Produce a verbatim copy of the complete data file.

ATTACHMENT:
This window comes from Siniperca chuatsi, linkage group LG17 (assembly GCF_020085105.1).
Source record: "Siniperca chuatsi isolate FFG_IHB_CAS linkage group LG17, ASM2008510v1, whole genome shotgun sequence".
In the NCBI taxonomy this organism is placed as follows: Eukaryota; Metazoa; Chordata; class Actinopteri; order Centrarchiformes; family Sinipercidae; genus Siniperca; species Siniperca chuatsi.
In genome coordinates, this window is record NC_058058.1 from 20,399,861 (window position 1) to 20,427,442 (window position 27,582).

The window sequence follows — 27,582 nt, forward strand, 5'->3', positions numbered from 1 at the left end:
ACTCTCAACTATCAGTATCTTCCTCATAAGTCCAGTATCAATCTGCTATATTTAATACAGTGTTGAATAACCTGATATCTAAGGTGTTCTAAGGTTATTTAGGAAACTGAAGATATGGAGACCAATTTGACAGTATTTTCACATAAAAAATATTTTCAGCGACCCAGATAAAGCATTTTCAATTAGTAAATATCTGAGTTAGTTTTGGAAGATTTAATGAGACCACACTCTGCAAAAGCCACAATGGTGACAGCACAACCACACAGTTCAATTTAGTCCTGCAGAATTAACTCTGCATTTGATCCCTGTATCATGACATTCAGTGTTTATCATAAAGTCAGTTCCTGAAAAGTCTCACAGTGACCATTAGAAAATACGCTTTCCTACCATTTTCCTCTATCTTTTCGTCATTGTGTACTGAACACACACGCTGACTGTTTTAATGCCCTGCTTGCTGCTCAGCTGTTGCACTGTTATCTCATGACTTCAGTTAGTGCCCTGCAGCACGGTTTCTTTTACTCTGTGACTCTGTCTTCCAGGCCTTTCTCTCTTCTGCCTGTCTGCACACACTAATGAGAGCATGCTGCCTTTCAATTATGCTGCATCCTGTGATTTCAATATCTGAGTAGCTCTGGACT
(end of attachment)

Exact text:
This window comes from Siniperca chuatsi, linkage group LG17 (assembly GCF_020085105.1).
Source record: "Siniperca chuatsi isolate FFG_IHB_CAS linkage group LG17, ASM2008510v1, whole genome shotgun sequence".
In the NCBI taxonomy this organism is placed as follows: Eukaryota; Metazoa; Chordata; class Actinopteri; order Centrarchiformes; family Sinipercidae; genus Siniperca; species Siniperca chuatsi.
In genome coordinates, this window is record NC_058058.1 from 20,399,861 (window position 1) to 20,427,442 (window position 27,582).

The window sequence follows — 27,582 nt, forward strand, 5'->3', positions numbered from 1 at the left end:
ACTCTCAACTATCAGTATCTTCCTCATAAGTCCAGTATCAATCTGCTATATTTAATACAGTGTTGAATAACCTGATATCTAAGGTGTTCTAAGGTTATTTAGGAAACTGAAGATATGGAGACCAATTTGACAGTATTTTCACATAAAAAATATTTTCAGCGACCCAGATAAAGCATTTTCAATTAGTAAATATCTGAGTTAGTTTTGGAAGATTTAATGAGACCACACTCTGCAAAAGCCACAATGGTGACAGCACAACCACACAGTTCAATTTAGTCCTGCAGAATTAACTCTGCATTTGATCCCTGTATCATGACATTCAGTGTTTATCATAAAGTCAGTTCCTGAAAAGTCTCACAGTGACCATTAGAAAATACGCTTTCCTACCATTTTCCTCTATCTTTTCGTCATTGTGTACTGAACACACACGCTGACTGTTTTAATGCCCTGCTTGCTGCTCAGCTGTTGCACTGTTATCTCATGACTTCAGTTAGTGCCCTGCAGCACGGTTTCTTTTACTCTGTGACTCTGTCTTCCAGGCCTTTCTCTCTTCTGCCTGTCTGCACACACTAATGAGAGCATGCTGCCTTTCAATTATGCTGCATCCTGTGATTTCAATATCTGAGTAGCTCTGGACT